From: Matt Mahoney (firstname.lastname@example.org)
Date: Mon Oct 27 2008 - 07:11:01 MDT
--- On Mon, 10/27/08, William Pearson <email@example.com> wrote:
> Mangled worlds, http://hanson.gmu.edu/mangledworlds.html,
> might also be true, so too thin worlds might perish.
I don't buy it. Many-worlds is just the application of quantum mechanics to include the observer (which makes the calculation intractable). Quantum mechanics works the same forwards and backwards in time. Therefore the interpretation of one universe splitting into two is wrong. We cannot distinguish this view from the view that there are already two universes, and in both you don't know which one you are in until a quantum observation is made. Furthermore, neither of these views can be distinguished from the case where there is only one universe and you don't know its state.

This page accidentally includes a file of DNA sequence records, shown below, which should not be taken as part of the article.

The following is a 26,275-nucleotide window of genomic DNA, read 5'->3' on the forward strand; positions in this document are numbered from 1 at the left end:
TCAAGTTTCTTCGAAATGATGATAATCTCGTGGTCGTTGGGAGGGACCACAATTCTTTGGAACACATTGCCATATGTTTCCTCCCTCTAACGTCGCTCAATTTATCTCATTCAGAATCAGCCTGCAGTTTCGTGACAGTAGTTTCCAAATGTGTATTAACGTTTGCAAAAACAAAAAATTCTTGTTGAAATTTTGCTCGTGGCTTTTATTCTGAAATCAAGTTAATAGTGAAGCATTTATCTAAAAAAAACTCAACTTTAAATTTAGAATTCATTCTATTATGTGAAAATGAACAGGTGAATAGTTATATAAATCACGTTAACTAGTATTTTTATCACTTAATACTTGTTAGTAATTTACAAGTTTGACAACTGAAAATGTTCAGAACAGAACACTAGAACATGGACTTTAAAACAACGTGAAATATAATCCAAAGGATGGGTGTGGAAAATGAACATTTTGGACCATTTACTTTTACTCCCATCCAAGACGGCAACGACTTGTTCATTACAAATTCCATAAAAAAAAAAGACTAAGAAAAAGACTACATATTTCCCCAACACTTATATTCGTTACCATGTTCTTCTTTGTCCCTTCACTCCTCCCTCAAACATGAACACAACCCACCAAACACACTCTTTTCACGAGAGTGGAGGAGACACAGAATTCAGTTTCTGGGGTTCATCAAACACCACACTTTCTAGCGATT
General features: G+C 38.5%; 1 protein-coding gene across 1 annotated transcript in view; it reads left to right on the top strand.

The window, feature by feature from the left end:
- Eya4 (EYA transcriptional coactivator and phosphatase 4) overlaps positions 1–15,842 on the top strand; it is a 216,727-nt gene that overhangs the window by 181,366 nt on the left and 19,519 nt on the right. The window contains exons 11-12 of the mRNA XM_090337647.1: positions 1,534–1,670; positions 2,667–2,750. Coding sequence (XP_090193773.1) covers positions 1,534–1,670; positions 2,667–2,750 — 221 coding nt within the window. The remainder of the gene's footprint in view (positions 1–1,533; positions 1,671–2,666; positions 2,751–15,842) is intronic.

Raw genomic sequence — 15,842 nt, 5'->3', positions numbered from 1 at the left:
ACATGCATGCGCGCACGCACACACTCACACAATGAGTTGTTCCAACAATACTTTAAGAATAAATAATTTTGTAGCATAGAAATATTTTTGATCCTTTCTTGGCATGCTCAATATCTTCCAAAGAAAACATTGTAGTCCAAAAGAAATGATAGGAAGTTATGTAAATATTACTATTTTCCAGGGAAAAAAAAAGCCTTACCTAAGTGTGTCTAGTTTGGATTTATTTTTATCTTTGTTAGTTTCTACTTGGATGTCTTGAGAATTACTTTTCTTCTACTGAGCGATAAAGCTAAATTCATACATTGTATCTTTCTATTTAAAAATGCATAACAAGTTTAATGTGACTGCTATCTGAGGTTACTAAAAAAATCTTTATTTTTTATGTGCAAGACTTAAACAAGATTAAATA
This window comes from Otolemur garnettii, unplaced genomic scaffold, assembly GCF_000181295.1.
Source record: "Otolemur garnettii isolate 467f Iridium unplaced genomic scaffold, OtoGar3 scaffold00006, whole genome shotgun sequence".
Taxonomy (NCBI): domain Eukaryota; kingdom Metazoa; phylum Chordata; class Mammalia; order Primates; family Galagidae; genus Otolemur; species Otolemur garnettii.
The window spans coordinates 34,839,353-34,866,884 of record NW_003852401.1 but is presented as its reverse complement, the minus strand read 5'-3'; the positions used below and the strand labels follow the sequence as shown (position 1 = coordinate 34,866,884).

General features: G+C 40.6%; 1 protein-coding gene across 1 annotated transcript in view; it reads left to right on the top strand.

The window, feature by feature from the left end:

How do you distinguish a universe where quantum mechanics is truly random from a deterministic universe controlled by the bits of pi starting after the 3^^^3'rd bit?
-- Matt Mahoney, firstname.lastname@example.org
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